He could see details and hear sounds and smell odors that no human could detect. He had heard people laughing, people arguing, he had seen some pushing and shoving each other, not always in a friendly way. Earlier a man had walked very close by his station wagon. The man had stopped and urinated, an act the tiger thought of as marking his territory. All this human action had upset the tiger. He could not get the human urine stench out of his nostrils. Strange men should not be marking territory so near his station wagon. Where was his owner? The tiger paced restlessly.

Now a young woman had appeared near his station wagon. The tiger paced and growled, but the woman did not understand his territorial warning. She had come so close to his open back window that she seemed to be trying to get INSIDE his territory. He could see her long light blond hair (so light blond it was almost white) and smell her human perfume mixed with beer breath. He could hear that her man friends had walked beyond the station wagon and wondered if they were trying to surround him.

The tiger now heard the woman’s voice, a high light happy voice, nothing like his human owner’s voice which is the only voice the tiger thought should be allowed into the station wagon territory.

In fact the woman had just told her companions, “Wait up a second, I want to see what this big guy is and make sure he’s OK in there”. Then she lowered her face to peer into the back window opening.

That was when the tiger struck.

He could not get his head through the 6-inch opening. The window was only cracked that much for fresh air. But he could definitely reach out a paw and take a swipe, which is what he did. His paw was powerful and his claws were intact, though not quite as sharp as they would be if the owner did not file them regularly.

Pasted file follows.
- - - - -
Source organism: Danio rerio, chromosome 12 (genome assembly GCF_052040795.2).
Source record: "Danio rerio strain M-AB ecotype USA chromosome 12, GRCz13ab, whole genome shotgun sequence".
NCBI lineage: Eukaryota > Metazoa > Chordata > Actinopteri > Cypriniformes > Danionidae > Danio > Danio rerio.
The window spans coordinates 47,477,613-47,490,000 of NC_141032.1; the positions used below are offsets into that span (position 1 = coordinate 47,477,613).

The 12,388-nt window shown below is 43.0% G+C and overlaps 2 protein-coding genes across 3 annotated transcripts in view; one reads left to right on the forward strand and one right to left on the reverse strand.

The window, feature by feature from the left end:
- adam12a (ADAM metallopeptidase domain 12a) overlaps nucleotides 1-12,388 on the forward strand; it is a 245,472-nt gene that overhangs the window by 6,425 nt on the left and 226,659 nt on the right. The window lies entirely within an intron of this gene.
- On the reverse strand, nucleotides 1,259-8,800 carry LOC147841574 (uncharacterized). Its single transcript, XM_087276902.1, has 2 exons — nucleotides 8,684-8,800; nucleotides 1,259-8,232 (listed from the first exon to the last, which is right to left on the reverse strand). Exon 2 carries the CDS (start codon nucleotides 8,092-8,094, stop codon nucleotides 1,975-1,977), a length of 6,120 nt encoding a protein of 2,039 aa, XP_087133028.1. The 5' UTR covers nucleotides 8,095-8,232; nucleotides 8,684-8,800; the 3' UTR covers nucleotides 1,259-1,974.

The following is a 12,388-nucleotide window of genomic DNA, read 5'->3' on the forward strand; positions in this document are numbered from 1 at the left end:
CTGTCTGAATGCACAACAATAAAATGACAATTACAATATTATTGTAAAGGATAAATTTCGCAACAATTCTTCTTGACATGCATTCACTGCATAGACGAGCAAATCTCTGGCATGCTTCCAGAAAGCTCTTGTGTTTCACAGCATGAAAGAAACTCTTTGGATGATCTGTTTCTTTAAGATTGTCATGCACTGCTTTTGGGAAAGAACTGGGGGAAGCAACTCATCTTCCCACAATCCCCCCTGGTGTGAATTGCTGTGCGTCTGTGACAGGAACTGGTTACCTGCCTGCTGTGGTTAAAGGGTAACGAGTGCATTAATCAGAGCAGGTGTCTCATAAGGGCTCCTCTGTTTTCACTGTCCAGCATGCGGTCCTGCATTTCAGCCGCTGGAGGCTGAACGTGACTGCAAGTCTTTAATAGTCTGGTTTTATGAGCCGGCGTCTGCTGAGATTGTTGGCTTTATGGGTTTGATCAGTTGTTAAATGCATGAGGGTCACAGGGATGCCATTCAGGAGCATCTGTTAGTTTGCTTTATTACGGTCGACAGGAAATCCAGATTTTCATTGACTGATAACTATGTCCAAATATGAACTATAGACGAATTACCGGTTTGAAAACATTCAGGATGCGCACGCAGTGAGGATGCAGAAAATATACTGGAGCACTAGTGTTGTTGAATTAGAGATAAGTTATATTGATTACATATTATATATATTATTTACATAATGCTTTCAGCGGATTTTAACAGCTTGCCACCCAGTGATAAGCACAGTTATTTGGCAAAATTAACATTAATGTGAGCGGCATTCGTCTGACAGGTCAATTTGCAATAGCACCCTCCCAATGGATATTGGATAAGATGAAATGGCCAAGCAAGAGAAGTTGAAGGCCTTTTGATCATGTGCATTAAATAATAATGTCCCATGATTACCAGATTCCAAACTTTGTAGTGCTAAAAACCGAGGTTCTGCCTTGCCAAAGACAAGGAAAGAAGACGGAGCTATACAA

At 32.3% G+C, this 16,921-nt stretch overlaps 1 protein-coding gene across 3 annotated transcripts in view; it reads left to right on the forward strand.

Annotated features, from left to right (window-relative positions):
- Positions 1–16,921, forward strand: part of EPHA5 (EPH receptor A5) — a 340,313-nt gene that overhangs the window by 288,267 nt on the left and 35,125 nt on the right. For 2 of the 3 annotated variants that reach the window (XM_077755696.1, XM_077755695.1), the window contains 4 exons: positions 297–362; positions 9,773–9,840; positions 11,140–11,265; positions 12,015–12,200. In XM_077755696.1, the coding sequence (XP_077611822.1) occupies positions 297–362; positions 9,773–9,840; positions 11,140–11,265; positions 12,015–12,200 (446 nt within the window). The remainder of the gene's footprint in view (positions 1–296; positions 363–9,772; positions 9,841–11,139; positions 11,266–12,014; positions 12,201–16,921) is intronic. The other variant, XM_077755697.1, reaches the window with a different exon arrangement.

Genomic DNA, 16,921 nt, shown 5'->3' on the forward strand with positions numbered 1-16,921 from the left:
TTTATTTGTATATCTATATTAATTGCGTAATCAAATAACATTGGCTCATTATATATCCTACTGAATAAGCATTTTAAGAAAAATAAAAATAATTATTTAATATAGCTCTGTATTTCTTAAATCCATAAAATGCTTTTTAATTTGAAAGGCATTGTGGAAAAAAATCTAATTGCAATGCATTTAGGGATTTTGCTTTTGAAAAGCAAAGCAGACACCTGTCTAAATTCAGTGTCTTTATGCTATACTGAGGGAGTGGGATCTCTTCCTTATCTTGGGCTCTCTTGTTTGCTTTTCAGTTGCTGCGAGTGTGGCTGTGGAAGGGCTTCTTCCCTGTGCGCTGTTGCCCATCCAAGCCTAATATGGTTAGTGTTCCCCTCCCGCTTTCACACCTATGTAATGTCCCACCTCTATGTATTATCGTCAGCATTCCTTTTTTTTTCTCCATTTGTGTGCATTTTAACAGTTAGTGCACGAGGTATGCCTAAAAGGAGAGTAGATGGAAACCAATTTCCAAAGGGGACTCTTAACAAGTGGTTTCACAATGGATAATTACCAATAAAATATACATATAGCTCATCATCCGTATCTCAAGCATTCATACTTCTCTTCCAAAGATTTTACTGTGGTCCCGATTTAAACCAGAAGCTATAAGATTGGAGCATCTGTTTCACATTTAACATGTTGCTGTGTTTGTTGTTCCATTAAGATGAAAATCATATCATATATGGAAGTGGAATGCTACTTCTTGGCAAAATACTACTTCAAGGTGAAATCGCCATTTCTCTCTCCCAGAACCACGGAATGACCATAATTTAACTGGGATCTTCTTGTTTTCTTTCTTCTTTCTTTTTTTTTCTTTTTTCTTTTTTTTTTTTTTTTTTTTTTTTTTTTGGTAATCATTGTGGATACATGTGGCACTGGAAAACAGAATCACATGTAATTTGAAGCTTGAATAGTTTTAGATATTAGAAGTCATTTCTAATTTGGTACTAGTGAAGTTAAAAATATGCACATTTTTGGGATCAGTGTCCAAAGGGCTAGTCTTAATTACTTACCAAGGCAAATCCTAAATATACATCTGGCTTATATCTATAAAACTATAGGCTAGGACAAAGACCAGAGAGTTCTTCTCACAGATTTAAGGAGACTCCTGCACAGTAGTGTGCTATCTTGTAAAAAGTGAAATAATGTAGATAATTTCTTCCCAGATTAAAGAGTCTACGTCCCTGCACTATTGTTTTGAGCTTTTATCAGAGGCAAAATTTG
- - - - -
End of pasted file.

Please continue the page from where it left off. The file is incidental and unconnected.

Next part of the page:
If the woman’s head had not been so close to the window, the tiger’s paw would merely have swiped at air, and this story would not be germane to Sue Lowden’s hair-brained chicken-bartering for healthcare idea. If the tiger could’ve gotten his head and teeth through the opening, this story would not be a healthcare story, but would instead end at the mortuary, for his chain-saw teeth were also intact, albeit filed down.

Where the tiger’s claw connected with the woman’s face it tore a quick gash along her cheek. But the damage did not stop there. The tiger was so outraged at the violation of his territory, and further inflamed by the blood he’d drawn on the woman’s face, that he now thrust out his extended his paw to the point of hurting himself, putting a mighty effort into tearing a deep ragged line down the woman’s neck and upper chest. This was as far as he could reach through the angle of the window opening. It was enough.

The woman screamed and the big cat roared and raged.

Even though her friends were almost inside the loud bar’s entrance now, they could hear her scream mingled with what to them sounded like all hell breaking loose.

They ran back to find her laying on the ground, groaning and bleeding, with a raging tiger roaring inside the station wagon, pawing through the back window. It must have seemed as if the tiger would break the window any minute and kill them all.

Trying to avoid the tiger’s swiping paw themselves, their slightly beer-adled brains directing them to get the woman out of harm’s way and to medical help immediately, the two men did not rush back into the bar to call an ambulance. They picked her up, laid her in the back seat of their car, stuffed an old towel onto her bleeding face and chest, so much blood it soaked the towel red immediately. They drove to the emergency room of Sunrise Hospital, the closest and only hospital on that side of town, a 5-minute wild ride in the late night light traffic.